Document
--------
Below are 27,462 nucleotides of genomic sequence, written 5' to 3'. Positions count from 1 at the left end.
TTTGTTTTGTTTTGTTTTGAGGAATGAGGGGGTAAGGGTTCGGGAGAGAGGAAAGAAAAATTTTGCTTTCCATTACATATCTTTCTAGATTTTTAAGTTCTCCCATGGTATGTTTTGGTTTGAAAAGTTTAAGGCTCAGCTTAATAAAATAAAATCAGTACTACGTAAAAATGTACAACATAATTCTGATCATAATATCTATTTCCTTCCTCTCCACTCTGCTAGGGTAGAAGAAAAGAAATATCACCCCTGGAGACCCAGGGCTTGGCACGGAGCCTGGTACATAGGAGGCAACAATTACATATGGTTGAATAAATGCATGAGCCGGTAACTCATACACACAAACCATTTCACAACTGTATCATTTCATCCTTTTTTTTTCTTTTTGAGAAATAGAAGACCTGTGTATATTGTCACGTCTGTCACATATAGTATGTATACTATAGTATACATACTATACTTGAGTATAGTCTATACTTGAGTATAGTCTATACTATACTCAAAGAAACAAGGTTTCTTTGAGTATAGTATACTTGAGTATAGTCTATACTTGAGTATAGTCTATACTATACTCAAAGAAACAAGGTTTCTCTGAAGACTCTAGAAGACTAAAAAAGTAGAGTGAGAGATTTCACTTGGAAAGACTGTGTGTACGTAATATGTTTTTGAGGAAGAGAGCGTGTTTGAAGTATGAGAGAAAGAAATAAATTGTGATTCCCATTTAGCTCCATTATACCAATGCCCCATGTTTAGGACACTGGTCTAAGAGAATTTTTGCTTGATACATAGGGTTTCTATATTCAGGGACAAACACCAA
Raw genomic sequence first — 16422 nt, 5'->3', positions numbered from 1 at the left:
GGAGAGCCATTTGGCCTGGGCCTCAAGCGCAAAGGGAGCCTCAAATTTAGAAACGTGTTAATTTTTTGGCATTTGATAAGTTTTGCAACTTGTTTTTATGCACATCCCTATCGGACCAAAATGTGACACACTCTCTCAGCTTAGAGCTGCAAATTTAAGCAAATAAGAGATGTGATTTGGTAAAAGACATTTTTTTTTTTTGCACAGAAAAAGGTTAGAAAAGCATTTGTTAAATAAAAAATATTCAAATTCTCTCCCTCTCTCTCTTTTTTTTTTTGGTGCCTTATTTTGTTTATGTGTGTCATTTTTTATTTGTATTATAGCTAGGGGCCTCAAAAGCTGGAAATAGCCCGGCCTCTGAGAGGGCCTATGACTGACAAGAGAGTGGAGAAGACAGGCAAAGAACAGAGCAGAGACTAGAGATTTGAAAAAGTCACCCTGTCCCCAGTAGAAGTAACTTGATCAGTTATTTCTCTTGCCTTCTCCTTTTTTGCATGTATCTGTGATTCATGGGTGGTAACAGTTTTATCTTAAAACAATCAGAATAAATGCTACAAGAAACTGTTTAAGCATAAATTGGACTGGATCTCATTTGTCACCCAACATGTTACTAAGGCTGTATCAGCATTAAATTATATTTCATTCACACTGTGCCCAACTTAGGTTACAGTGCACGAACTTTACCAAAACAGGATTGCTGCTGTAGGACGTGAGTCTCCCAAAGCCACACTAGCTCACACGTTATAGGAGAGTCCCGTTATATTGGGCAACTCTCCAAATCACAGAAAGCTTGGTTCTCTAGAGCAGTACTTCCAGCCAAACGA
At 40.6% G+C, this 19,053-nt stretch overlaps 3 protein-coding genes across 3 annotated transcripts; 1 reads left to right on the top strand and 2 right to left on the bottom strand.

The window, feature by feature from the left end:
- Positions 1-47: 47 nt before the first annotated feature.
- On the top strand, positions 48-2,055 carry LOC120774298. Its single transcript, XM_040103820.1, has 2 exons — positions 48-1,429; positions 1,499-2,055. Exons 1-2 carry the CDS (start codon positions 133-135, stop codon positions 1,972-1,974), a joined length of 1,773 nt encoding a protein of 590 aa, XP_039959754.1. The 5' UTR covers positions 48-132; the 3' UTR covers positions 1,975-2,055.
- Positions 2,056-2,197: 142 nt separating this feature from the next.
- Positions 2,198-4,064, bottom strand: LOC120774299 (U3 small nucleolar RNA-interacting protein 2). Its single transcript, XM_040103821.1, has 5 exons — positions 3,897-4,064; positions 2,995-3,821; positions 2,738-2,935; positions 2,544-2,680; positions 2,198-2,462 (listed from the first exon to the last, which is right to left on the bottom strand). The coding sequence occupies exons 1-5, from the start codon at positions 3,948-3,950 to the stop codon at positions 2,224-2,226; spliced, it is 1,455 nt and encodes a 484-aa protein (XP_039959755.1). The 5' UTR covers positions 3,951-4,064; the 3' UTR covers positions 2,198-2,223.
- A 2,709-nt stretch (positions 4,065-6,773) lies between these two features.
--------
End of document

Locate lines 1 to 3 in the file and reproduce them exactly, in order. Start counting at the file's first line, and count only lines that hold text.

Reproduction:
Below are 27,462 nucleotides of genomic sequence, written 5' to 3'. Positions count from 1 at the left end.
TTTGTTTTGTTTTGTTTTGAGGAATGAGGGGGTAAGGGTTCGGGAGAGAGGAAAGAAAAATTTTGCTTTCCATTACATATCTTTCTAGATTTTTAAGTTCTCCCATGGTATGTTTTGGTTTGAAAAGTTTAAGGCTCAGCTTAATAAAATAAAATCAGTACTACGTAAAAATGTACAACATAATTCTGATCATAATATCTATTTCCTTCCTCTCCACTCTGCTAGGGTAGAAGAAAAGAAATATCACCCCTGGAGACCCAGGGCTTGGCACGGAGCCTGGTACATAGGAGGCAACAATTACATATGGTTGAATAAATGCATGAGCCGGTAACTCATACACACAAACCATTTCACAACTGTATCATTTCATCCTTTTTTTTTCTTTTTGAGAAATAGAAGACCTGTGTATATTGTCACGTCTGTCACATATAGTATGTATACTATAGTATACATACTATACTTGAGTATAGTCTATACTTGAGTATAGTCTATACTATACTCAAAGAAACAAGGTTTCTTTGAGTATAGTATACTTGAGTATAGTCTATACTTGAGTATAGTCTATACTATACTCAAAGAAACAAGGTTTCTCTGAAGACTCTAGAAGACTAAAAAAGTAGAGTGAGAGATTTCACTTGGAAAGACTGTGTGTACGTAATATGTTTTTGAGGAAGAGAGCGTGTTTGAAGTATGAGAGAAAGAAATAAATTGTGATTCCCATTTAGCTCCATTATACCAATGCCCCATGTTTAGGACACTGGTCTAAGAGAATTTTTGCTTGATACATAGGGTTTCTATATTCAGGGACAAACACCAA
Raw genomic sequence first — 16422 nt, 5'->3', positions numbered from 1 at the left: